Keating: Indiana Tax Rates
by Maryann O. Keating, Ph.D.
Larry DeBoer and Tamara Ogle of Purdue University presented a comprehensive webinar last month entitled “On Local Government: A Look at State and Local Taxes in Indiana.” It is worthwhile summarizing a few of their findings.
The webinar, sponsored by Community Development Extension, asked, “How high or low are Indiana’s taxes compared with other states?” It analyzed Indiana’s tax regime both in terms of economic incentives and in taxes paid by low income households.
In 2016, residents in Indiana’s four surrounding states paid higher percentages of their personal income in state and local taxes. Hoosiers, like those in Texas and Utah, remitted approximately 8.5 percent to 10 percent of their incomes to local and state government. Those living in New York, North Dakota, Maine, Minnesota, Rhode Island and Vermont paid 11 percent or more.
However, Indiana’s 7 percent sales-tax rate is tied for 2nd highest in the U.S. Indiana relies more heavily on general sales taxes than most other states. Except for groceries, the Indiana sales tax is widely applied to most goods and services. A wide sales-tax base is desirable given economists’ fear of distortions resulting from exemptions granted certain industries.
Fortunately, local cities or counties within Indiana do not have a sales tax in addition to the general sales tax. Indiana is also less likely than other states to depend on selective miscellaneous or motor vehicle taxes.
Indiana’s income tax is a flat tax, meaning that higher income households pay more but at the same rate as lower income households. Although Indiana remains in the bottom third of states relying on income-tax revenue, it is one of the few states in which some towns and counties assess an additional local income tax.
Local property tax rates in Indiana are capped, but obviously the amount paid depends heavily on how property is assessed. Property values in Indiana tend to be low relative to the rest of the country, and the amount collected as a percent of home values is 0.82 percent. This is well below the average U.S. rate.
A chart breaks down the shares of total tax revenue collected by various types of state and local taxes in Indians and for the whole of the U.S. It shows that compared with Indiana, states as a whole depend more on property and less on sales taxes. It shows as well that the share paid on individual and corporate income taxes exceeds that of the U.S. as a whole.
The Purdue webinar went on to show that Indiana taxes are pretty evenly balanced between types of taxes as compared with states such as New Hampshire with no general sales tax but raising 65 percent of its state and local revenue with property taxes.
Taxes should have low collection costs for both taxpayers and government. In addition, taxes can be evaluated on two criteria: first, on non-interference with household and business private decision-making; and secondly, on fairness both in terms of services received and in not contributing to income inequality. Two organizations that evaluate state and local taxes are the Tax Foundation and the Institute on Taxation and Economic Policy (ITEP).
The Tax Foundation in 2019 rated Indiana 10th best of all states in having a healthy business climate. Indiana achieved this ranking for the most part due to relatively low rates applied broadly and for having flat rates on individual and corporate income.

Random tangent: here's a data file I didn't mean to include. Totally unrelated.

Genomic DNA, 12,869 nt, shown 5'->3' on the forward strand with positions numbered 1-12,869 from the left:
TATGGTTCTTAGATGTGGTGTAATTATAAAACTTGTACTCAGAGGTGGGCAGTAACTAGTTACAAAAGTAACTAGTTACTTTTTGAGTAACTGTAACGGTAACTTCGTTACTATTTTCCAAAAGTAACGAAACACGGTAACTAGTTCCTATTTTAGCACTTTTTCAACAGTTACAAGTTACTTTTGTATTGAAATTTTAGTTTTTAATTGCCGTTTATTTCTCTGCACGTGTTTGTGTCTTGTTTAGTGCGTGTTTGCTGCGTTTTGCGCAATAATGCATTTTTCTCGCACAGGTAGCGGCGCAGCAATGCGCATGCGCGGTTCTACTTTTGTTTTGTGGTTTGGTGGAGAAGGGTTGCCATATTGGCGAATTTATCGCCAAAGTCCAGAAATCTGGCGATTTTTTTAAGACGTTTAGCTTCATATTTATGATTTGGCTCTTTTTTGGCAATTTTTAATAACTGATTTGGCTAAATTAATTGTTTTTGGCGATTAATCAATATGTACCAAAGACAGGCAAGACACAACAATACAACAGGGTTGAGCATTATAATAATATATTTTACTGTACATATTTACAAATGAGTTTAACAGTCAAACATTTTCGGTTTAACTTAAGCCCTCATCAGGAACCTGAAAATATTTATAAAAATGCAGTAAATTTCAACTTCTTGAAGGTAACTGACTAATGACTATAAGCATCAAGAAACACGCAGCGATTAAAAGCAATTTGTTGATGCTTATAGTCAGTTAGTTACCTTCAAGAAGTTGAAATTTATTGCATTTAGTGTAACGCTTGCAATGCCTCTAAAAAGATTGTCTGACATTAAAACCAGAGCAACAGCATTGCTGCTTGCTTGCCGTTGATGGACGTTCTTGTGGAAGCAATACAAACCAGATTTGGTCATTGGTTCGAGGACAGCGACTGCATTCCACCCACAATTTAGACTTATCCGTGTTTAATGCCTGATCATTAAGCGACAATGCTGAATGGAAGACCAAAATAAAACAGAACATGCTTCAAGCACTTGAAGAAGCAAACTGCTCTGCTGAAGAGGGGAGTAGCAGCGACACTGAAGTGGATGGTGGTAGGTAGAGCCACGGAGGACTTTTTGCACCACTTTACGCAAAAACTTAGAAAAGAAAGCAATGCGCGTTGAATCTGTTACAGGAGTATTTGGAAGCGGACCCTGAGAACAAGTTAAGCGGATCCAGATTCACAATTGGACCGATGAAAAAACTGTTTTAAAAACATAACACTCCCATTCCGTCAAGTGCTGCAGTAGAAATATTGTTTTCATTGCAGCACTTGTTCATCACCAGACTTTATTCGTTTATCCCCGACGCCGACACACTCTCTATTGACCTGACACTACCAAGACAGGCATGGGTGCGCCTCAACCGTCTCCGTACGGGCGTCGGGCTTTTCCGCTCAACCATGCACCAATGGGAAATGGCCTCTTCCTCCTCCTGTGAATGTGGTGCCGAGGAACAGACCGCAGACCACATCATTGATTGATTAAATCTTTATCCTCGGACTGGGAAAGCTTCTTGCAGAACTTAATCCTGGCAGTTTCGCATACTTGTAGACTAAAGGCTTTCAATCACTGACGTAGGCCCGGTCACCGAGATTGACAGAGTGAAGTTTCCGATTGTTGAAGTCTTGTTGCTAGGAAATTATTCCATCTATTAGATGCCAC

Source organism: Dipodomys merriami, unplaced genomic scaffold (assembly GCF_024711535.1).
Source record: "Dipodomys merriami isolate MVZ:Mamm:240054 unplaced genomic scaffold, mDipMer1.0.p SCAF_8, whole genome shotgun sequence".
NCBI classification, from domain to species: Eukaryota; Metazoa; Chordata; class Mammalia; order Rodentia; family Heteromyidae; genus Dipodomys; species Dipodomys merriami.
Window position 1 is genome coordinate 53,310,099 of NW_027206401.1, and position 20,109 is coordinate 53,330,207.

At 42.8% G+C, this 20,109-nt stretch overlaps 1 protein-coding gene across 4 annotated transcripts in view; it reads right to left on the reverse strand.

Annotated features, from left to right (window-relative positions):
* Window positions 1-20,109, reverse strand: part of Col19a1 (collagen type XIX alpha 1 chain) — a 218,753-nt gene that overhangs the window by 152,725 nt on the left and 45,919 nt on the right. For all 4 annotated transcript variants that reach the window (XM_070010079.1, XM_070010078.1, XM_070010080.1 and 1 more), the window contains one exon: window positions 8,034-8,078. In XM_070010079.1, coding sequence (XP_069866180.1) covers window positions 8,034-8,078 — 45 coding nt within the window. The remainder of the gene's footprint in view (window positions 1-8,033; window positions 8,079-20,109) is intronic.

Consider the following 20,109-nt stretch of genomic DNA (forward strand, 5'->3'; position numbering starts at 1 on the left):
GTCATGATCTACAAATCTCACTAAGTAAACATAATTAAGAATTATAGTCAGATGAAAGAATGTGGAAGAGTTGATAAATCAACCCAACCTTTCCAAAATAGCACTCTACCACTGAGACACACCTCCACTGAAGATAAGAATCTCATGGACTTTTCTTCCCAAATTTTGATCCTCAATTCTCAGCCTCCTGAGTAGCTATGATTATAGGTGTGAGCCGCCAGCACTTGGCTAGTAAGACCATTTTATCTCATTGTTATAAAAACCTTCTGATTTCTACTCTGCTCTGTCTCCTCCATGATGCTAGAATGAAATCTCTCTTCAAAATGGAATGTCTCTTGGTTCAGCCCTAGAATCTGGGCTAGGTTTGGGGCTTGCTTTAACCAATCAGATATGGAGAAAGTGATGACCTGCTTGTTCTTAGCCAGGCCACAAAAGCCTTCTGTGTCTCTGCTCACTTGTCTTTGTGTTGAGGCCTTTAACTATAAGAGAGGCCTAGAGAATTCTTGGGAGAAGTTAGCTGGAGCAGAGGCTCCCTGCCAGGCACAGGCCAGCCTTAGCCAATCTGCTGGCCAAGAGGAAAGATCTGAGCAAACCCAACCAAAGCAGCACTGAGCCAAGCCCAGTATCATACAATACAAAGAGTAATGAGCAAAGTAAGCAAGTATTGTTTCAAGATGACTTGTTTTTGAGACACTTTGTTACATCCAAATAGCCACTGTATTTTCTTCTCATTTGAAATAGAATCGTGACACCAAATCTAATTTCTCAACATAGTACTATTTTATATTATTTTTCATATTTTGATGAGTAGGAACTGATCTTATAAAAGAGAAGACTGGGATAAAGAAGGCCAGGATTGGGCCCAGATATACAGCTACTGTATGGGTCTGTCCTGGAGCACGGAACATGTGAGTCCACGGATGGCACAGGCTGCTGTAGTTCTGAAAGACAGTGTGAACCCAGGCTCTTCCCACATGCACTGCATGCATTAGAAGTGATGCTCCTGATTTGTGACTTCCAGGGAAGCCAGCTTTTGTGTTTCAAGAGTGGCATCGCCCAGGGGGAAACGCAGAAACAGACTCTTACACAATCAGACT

On the other hand, ITEP ranks Indiana 12th worse in terms of promoting post-tax income equality. The 20 percent of Indiana households at the bottom of the income scale pay between 12 and 13 percent of their before-transfer income in state and local income taxes; whereas the high income top 20 percent of households pay somewhere between 7 and 8 percent. The difference to a large degree results from Indiana’s reliance on regressive sales taxes. Lower income people spend rather than save and hence pay a higher share of their income in sales taxes. In addition, Indiana does not compensate for its regressive sales tax with progressive higher income-tax rates. Indiana does, however, offer a refundable Earned Income Tax Credit.
Indiana ranks above neighboring states, Kentucky, Michigan, Ohio and Illinois, in terms of Business Tax Climate and above Illinois in terms of ITEP’s Tax Equality Ranking. The Purdue study singles out Utah for further analysis, because it manages to attain the same relatively high ranking as Indiana on Business Climate but ranks much higher in terms of Tax Equality. Utah’s low income families benefit from income-tax credits and deductions and a lower sales-tax rate.
Factors unrelated to tax structure can affect the variation in taxes paid as a percentage of income between low- and high-income households. For example, Utah’s pre-tax median income is relatively high allowing some lower income households to save as well as spend. Also, pre-tax income equality in Utah exceeds that of any other state in the country; thus, differences between households in the percentages of income paid in state and local taxes tend to be smaller.
How state and local spending reallocates income between households is a completely different story and beyond the scope of how tax revenue is collected. Hoosiers need to decide the extent to which both the state and local tax and spending regimes reflect personal priorities.
Meanwhile, we might derive some satisfaction in knowing that as a percentage of personal income we presently enjoy relatively low taxes compared with other states and the country in general.
Maryann O. Keating, Ph.D., a resident of South Bend and an adjunct scholar of the Indiana Policy Review Foundation, is co-author of “Microeconomics for Public Managers,” Wiley/Blackwell.